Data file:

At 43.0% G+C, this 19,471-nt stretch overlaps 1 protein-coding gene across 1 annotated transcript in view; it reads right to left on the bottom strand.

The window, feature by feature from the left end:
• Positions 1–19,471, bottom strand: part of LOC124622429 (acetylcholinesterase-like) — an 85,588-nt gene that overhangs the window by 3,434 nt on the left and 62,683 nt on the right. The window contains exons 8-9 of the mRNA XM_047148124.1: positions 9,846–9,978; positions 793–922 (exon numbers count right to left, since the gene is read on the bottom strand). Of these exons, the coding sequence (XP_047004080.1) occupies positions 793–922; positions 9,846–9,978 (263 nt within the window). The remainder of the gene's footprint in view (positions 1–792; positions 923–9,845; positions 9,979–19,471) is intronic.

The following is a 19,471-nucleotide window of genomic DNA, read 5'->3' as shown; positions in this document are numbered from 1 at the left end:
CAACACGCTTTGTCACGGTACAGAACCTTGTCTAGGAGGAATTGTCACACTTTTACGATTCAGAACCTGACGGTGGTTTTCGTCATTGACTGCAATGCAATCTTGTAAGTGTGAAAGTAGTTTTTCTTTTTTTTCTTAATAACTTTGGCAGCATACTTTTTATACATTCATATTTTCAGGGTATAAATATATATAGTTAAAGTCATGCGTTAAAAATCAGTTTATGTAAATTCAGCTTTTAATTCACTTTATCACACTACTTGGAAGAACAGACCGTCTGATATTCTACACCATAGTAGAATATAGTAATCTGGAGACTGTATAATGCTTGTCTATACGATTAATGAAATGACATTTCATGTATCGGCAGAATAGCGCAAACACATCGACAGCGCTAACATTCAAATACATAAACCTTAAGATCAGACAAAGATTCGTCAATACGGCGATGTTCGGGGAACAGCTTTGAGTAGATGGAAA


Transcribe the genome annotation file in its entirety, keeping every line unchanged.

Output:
At 43.0% G+C, this 19,471-nt stretch overlaps 1 protein-coding gene across 1 annotated transcript in view; it reads right to left on the bottom strand.

The window, feature by feature from the left end:
• Positions 1–19,471, bottom strand: part of LOC124622429 (acetylcholinesterase-like) — an 85,588-nt gene that overhangs the window by 3,434 nt on the left and 62,683 nt on the right. The window contains exons 8-9 of the mRNA XM_047148124.1: positions 9,846–9,978; positions 793–922 (exon numbers count right to left, since the gene is read on the bottom strand). Of these exons, the coding sequence (XP_047004080.1) occupies positions 793–922; positions 9,846–9,978 (263 nt within the window). The remainder of the gene's footprint in view (positions 1–792; positions 923–9,845; positions 9,979–19,471) is intronic.

The following is a 19,471-nucleotide window of genomic DNA, read 5'->3' as shown; positions in this document are numbered from 1 at the left end:
CAACACGCTTTGTCACGGTACAGAACCTTGTCTAGGAGGAATTGTCACACTTTTACGATTCAGAACCTGACGGTGGTTTTCGTCATTGACTGCAATGCAATCTTGTAAGTGTGAAAGTAGTTTTTCTTTTTTTTCTTAATAACTTTGGCAGCATACTTTTTATACATTCATATTTTCAGGGTATAAATATATATAGTTAAAGTCATGCGTTAAAAATCAGTTTATGTAAATTCAGCTTTTAATTCACTTTATCACACTACTTGGAAGAACAGACCGTCTGATATTCTACACCATAGTAGAATATAGTAATCTGGAGACTGTATAATGCTTGTCTATACGATTAATGAAATGACATTTCATGTATCGGCAGAATAGCGCAAACACATCGACAGCGCTAACATTCAAATACATAAACCTTAAGATCAGACAAAGATTCGTCAATACGGCGATGTTCGGGGAACAGCTTTGAGTAGATGGAAA